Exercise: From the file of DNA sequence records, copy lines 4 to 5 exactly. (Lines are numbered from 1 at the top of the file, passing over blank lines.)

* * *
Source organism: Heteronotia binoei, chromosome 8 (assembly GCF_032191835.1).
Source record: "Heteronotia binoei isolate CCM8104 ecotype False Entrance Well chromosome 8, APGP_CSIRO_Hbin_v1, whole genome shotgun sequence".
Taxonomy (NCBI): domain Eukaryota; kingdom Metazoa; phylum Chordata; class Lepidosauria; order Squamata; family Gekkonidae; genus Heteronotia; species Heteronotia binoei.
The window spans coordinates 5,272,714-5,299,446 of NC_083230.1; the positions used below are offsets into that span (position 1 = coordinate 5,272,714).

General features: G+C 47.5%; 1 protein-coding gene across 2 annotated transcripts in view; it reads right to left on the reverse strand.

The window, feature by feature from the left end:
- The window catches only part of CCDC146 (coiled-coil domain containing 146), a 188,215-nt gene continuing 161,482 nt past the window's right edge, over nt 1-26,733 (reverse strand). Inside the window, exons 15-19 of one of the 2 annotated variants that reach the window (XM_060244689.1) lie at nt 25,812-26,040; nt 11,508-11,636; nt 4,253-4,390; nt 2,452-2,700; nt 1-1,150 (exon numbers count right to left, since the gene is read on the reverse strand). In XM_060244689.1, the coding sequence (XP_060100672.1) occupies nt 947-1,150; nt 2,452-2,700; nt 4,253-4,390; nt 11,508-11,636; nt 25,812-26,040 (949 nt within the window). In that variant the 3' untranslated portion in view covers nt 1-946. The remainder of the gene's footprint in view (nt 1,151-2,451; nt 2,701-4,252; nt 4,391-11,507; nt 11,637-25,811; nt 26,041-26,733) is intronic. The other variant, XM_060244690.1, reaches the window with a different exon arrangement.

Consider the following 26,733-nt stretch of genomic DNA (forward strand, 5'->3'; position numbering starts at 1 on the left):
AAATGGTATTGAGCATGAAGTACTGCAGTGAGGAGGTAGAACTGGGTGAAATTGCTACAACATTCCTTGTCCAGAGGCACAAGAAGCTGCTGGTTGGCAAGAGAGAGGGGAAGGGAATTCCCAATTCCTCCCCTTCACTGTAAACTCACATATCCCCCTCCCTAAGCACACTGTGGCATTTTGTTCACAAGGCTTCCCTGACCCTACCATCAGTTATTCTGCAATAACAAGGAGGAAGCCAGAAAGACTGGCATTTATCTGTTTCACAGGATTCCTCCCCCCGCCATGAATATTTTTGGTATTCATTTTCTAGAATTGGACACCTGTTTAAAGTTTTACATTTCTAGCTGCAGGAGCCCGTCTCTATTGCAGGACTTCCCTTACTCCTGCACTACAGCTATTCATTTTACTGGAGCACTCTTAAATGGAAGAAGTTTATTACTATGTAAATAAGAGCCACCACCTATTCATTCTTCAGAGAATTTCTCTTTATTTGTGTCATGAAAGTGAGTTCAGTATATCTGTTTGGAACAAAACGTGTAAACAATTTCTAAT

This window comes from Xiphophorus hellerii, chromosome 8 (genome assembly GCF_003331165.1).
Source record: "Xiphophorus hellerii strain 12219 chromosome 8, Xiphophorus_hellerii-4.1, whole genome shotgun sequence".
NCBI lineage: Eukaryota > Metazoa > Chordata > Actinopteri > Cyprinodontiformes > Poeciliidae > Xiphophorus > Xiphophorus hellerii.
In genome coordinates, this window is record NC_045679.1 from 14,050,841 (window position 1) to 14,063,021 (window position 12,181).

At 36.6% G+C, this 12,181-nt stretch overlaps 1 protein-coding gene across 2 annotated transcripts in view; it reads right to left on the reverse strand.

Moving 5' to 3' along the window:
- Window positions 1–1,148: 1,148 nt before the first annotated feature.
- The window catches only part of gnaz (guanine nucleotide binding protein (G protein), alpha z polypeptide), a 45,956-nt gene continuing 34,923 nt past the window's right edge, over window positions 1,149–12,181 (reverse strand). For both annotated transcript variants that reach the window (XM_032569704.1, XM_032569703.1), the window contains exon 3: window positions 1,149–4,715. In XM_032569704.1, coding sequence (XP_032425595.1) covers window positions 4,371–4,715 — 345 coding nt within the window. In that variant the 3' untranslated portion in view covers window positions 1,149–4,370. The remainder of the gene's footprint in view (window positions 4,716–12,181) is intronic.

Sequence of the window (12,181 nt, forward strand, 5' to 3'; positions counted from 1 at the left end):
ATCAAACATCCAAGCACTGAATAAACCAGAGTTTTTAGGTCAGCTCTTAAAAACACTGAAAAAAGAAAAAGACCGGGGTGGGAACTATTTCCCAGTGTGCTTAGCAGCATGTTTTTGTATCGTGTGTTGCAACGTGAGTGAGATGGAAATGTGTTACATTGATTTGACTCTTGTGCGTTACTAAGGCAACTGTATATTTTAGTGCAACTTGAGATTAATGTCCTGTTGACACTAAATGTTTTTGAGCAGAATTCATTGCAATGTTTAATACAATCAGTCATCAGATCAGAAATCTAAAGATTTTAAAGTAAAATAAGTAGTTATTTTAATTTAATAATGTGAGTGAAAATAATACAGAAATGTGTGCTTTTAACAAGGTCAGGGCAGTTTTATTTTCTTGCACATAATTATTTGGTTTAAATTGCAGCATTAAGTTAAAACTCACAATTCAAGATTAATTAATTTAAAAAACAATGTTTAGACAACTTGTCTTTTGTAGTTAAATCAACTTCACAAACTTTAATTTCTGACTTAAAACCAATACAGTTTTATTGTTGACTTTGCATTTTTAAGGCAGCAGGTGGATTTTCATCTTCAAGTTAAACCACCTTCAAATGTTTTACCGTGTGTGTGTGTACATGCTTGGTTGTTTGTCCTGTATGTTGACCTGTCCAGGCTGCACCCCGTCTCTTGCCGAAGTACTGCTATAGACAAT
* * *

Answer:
The window spans coordinates 5,272,714-5,299,446 of NC_083230.1; the positions used below are offsets into that span (position 1 = coordinate 5,272,714).

General features: G+C 47.5%; 1 protein-coding gene across 2 annotated transcripts in view; it reads right to left on the reverse strand.